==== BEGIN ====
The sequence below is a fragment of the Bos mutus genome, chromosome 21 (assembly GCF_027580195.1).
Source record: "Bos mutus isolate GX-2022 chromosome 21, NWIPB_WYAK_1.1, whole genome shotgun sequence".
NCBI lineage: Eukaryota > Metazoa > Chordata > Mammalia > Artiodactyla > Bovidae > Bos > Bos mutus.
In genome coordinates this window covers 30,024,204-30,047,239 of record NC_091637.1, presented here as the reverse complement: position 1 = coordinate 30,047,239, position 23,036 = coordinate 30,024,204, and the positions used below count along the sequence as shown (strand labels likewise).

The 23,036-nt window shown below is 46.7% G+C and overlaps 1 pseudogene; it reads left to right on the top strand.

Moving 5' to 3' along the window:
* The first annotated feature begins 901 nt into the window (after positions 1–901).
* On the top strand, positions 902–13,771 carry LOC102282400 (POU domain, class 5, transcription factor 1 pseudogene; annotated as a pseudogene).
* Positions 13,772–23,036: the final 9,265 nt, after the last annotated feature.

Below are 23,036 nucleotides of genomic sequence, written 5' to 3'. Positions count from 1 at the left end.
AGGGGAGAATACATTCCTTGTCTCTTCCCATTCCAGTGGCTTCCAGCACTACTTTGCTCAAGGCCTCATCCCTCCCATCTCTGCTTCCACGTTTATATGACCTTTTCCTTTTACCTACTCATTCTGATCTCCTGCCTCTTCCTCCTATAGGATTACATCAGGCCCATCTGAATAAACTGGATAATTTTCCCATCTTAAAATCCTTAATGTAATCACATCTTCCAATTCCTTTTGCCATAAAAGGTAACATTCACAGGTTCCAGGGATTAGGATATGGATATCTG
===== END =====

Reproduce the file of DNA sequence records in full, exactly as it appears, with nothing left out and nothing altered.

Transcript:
The sequence below is a fragment of the Bos mutus genome, chromosome 21 (assembly GCF_027580195.1).
Source record: "Bos mutus isolate GX-2022 chromosome 21, NWIPB_WYAK_1.1, whole genome shotgun sequence".
NCBI lineage: Eukaryota > Metazoa > Chordata > Mammalia > Artiodactyla > Bovidae > Bos > Bos mutus.
In genome coordinates this window covers 30,024,204-30,047,239 of record NC_091637.1, presented here as the reverse complement: position 1 = coordinate 30,047,239, position 23,036 = coordinate 30,024,204, and the positions used below count along the sequence as shown (strand labels likewise).

The 23,036-nt window shown below is 46.7% G+C and overlaps 1 pseudogene; it reads left to right on the top strand.

Moving 5' to 3' along the window:
* The first annotated feature begins 901 nt into the window (after positions 1–901).
* On the top strand, positions 902–13,771 carry LOC102282400 (POU domain, class 5, transcription factor 1 pseudogene; annotated as a pseudogene).
* Positions 13,772–23,036: the final 9,265 nt, after the last annotated feature.

Below are 23,036 nucleotides of genomic sequence, written 5' to 3'. Positions count from 1 at the left end.
AGGGGAGAATACATTCCTTGTCTCTTCCCATTCCAGTGGCTTCCAGCACTACTTTGCTCAAGGCCTCATCCCTCCCATCTCTGCTTCCACGTTTATATGACCTTTTCCTTTTACCTACTCATTCTGATCTCCTGCCTCTTCCTCCTATAGGATTACATCAGGCCCATCTGAATAAACTGGATAATTTTCCCATCTTAAAATCCTTAATGTAATCACATCTTCCAATTCCTTTTGCCATAAAAGGTAACATTCACAGGTTCCAGGGATTAGGATATGGATATCTG